Using search engine data to gauge public interest in mental health, politics and violence in the context of mass shootings

T. Vargas*, J. Schiffman, P. H. Lam, A. Kim, V. A. Mittal

*Corresponding author for this work

Research output: Contribution to journalArticle

Abstract

Despite significant potential for providing insight to private perceptions and behaviors, search engine data has yet to be utilized as a means of gauging the U.S. public's interest and understanding of mental health in the context of gun violence and politics. An analysis of Google Trends revealed that Mental health searches increased in volume starting in the beginning of the current decade. Notably, both “mental health” and “gun(s)” were searched with greater frequency the week after the mass shooting events occurred. Related searches after the event also observed a significant increase in interest in mental health and gun regulation, legal reform, mass shootings, and gun(s). Results suggest that the American public's perception of mental illness increasingly incorporates associations with themes of violence and politics, which becomes more apparent surrounding mass shooting events. Future studies are needed to determine implications for stigmatization of vulnerable groups, and possible relations to media coverage.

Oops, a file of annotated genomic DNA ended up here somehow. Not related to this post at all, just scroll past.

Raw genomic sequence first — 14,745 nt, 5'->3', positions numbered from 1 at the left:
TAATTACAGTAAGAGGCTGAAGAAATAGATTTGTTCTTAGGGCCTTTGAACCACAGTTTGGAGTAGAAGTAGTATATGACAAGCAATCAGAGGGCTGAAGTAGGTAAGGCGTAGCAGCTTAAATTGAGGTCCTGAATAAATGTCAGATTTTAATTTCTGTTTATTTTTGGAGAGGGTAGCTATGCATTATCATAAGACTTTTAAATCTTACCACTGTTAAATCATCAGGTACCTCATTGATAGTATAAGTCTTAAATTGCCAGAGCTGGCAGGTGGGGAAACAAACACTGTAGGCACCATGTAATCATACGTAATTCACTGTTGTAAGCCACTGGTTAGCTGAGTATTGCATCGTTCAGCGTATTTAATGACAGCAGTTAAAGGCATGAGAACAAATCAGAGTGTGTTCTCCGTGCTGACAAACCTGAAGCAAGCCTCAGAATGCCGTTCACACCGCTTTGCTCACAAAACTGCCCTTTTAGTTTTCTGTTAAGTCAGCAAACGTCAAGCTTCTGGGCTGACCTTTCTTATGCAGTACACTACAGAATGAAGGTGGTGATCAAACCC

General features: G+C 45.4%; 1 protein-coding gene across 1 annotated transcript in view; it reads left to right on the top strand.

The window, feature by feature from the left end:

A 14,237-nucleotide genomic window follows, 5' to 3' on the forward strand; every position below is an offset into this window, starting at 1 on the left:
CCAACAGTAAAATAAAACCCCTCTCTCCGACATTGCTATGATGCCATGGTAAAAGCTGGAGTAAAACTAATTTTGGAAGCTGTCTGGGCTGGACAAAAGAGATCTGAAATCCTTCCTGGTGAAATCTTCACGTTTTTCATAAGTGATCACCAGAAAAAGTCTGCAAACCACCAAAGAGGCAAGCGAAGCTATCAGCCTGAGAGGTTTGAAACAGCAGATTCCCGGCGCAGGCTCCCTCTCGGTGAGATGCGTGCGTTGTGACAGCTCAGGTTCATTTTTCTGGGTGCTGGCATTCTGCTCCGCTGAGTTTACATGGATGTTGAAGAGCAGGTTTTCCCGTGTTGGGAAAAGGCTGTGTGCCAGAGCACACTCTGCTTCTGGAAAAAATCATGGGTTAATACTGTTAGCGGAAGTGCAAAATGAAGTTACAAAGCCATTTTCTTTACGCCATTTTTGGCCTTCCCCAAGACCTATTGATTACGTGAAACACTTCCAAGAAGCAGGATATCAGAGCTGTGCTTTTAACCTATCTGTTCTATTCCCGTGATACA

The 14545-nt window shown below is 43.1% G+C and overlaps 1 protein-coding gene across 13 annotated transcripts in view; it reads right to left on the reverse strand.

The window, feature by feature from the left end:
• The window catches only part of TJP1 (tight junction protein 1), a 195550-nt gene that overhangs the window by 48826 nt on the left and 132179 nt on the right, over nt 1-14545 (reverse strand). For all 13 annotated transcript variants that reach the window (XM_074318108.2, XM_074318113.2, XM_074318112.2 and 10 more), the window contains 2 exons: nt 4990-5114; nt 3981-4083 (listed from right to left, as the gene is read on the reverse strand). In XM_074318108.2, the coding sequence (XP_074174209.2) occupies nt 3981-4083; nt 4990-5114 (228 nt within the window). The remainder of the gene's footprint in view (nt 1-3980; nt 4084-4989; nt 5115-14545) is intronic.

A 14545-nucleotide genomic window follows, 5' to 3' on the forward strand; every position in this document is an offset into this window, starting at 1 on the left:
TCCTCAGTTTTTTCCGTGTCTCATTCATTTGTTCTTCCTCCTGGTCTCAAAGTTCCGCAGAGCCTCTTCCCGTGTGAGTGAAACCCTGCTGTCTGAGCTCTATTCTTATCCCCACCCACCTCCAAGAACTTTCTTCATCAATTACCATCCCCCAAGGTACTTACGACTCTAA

Original languageEnglish (US)
Article numbere0236157
JournalPloS one
Volume15
Issue number8 July
DOIs
StatePublished - Aug 2020

ASJC Scopus subject areas

  • Biochemistry, Genetics and Molecular Biology(all)
  • Agricultural and Biological Sciences(all)
  • General

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